Meanwhile, as far as other trips, I have decided to hold off on the St. Marks NWR "pool" paddle until I can get back there and check out better access spots than the ones I noted before. I had hoped to get there today to see if I could find a more suitable place to put in, but decided not to drive there in the rain....

I hope to get out again later this week. Stand by.

Thursday, June 09, 2005

Cherry Lake

I got up this morning and found that it was a work-free day (I am self-employed, work comes in via the Internet overnight--or doesn't...). So of course I wanted to head out for a paddle. The sun was out, a good omen for the day--we had a very severe thunderstorm late yesterday afternoon. However, I really didn't feel like driving forever to get to a paddling place, and I didn't want an overly exertive paddle. I had done a somewhat rigorous workout yesterday, why overdo it?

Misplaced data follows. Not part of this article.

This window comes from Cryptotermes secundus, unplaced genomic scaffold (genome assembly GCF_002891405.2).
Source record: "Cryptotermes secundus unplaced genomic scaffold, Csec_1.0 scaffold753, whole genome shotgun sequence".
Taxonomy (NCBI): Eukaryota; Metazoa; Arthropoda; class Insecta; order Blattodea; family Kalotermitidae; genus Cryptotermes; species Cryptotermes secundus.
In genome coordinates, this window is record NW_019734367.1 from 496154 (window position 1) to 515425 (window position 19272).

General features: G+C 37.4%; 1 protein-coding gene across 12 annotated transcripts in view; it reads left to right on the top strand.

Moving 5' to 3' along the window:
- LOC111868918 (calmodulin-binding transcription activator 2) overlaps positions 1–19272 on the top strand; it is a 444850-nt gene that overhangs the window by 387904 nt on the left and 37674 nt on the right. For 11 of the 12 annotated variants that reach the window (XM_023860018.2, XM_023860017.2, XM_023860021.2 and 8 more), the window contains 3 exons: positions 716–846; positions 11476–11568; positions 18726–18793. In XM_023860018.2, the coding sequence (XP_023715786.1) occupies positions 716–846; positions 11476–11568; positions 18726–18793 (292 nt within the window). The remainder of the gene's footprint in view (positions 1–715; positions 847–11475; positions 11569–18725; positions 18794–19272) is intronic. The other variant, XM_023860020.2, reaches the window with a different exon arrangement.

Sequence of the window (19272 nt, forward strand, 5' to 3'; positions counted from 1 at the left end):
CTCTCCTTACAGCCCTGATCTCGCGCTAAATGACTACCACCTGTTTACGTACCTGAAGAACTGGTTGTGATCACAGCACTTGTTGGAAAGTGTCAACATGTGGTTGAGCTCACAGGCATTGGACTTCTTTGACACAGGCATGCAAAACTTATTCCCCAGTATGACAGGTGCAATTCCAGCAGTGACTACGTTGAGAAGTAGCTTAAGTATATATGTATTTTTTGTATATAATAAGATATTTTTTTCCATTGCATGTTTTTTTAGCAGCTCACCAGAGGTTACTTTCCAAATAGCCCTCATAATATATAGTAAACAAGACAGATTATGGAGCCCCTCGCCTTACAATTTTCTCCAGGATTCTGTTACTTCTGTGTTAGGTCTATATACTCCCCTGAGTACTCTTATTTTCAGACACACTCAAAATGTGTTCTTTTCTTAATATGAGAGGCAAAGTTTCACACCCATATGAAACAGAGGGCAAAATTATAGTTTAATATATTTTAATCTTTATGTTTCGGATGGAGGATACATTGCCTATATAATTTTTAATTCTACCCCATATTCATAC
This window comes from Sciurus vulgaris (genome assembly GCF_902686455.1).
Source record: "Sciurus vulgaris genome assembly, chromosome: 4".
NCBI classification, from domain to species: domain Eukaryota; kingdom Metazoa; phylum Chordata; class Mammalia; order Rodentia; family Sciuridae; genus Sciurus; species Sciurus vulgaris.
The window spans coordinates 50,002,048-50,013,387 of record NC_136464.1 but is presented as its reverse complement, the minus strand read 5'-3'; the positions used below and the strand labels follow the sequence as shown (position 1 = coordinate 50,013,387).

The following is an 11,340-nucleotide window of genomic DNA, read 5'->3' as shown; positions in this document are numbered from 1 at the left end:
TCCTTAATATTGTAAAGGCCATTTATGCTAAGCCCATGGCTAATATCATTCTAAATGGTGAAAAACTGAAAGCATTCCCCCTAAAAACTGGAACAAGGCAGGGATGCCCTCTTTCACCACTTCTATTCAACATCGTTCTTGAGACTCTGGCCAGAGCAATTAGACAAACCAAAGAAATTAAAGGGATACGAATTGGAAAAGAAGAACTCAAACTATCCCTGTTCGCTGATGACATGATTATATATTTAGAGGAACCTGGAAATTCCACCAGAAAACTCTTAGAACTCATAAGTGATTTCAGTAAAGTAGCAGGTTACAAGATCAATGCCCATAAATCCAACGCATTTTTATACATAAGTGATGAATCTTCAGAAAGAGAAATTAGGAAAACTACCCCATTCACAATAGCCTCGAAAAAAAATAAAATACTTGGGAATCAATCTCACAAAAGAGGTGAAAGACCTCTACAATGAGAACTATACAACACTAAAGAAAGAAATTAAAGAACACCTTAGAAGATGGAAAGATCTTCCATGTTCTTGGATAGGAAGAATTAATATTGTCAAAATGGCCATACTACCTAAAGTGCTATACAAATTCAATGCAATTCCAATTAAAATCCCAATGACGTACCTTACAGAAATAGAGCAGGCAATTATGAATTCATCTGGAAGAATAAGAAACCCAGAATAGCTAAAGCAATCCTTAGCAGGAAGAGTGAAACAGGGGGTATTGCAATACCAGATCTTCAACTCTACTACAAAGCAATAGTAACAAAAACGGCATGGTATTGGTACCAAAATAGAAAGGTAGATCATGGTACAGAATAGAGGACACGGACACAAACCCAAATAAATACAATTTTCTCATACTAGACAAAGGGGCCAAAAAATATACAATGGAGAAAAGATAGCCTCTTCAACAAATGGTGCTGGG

So I took out my Gazetteer to see if there were any lakes (no current to battle in lakes) nearby that I had overlooked the last 20 times I looked for nearby lakes. Surprise! There actually was one that I had forgotten about. Cherry Lake is about 20 miles from my house. Many people had advised not attempting to canoe or kayak on it during summer because it was filled with motorboats, water-skiers, and jet skis. It's a very small lake, only 479 acres. It fit the criteria for today--nearby and simple. My husband and I had taken our canoe out there once in February a year or two ago and we had seen two swans (extremely uncommon in north Florida!) on it. I wondered if they were still there.

Twenty miles is not that far to go. This would come under the category of an RWK--Recon With Kayak. I'm checking it out--and just in case, I'm taking the kayak with me.